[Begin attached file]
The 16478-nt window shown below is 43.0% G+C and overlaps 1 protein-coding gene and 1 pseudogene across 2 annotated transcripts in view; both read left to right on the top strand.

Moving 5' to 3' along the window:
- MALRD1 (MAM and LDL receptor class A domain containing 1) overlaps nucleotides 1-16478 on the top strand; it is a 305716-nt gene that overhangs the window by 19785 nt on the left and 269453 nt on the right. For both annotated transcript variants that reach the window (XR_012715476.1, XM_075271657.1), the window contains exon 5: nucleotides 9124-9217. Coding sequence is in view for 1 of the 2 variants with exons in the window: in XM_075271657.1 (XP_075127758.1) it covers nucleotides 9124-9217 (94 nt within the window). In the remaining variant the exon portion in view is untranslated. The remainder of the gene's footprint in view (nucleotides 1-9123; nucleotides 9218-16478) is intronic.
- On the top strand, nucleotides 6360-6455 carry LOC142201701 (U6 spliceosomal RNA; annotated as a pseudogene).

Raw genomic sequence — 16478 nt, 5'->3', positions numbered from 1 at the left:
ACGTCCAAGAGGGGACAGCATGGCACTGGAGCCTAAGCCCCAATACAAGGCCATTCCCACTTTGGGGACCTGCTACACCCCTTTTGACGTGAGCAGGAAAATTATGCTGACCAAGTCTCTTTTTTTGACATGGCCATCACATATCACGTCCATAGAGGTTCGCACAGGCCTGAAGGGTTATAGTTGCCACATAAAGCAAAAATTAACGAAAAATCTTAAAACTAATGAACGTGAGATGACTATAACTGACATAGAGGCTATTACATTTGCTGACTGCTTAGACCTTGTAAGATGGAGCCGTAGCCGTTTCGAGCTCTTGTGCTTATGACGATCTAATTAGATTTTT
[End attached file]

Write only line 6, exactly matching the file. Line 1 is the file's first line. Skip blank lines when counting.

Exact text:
ACGTCCAAGAGGGGACAGCATGGCACTGGAGCCTAAGCCCCAATACAAGGCCATTCCCACTTTGGGGACCTGCTACACCCCTTTTGACGTGAGCAGGAAAATTATGCTGACCAAGTCTCTTTTTTTGACATGGCCATCACATATCACGTCCATAGAGGTTCGCACAGGCCTGAAGGGTTATAGTTGCCACATAAAGCAAAAATTAACGAAAAATCTTAAAACTAATGAACGTGAGATGACTATAACTGACATAGAGGCTATTACATTTGCTGACTGCTTAGACCTTGTAAGATGGAGCCGTAGCCGTTTCGAGCTCTTGTGCTTATGACGATCTAATTAGATTTTT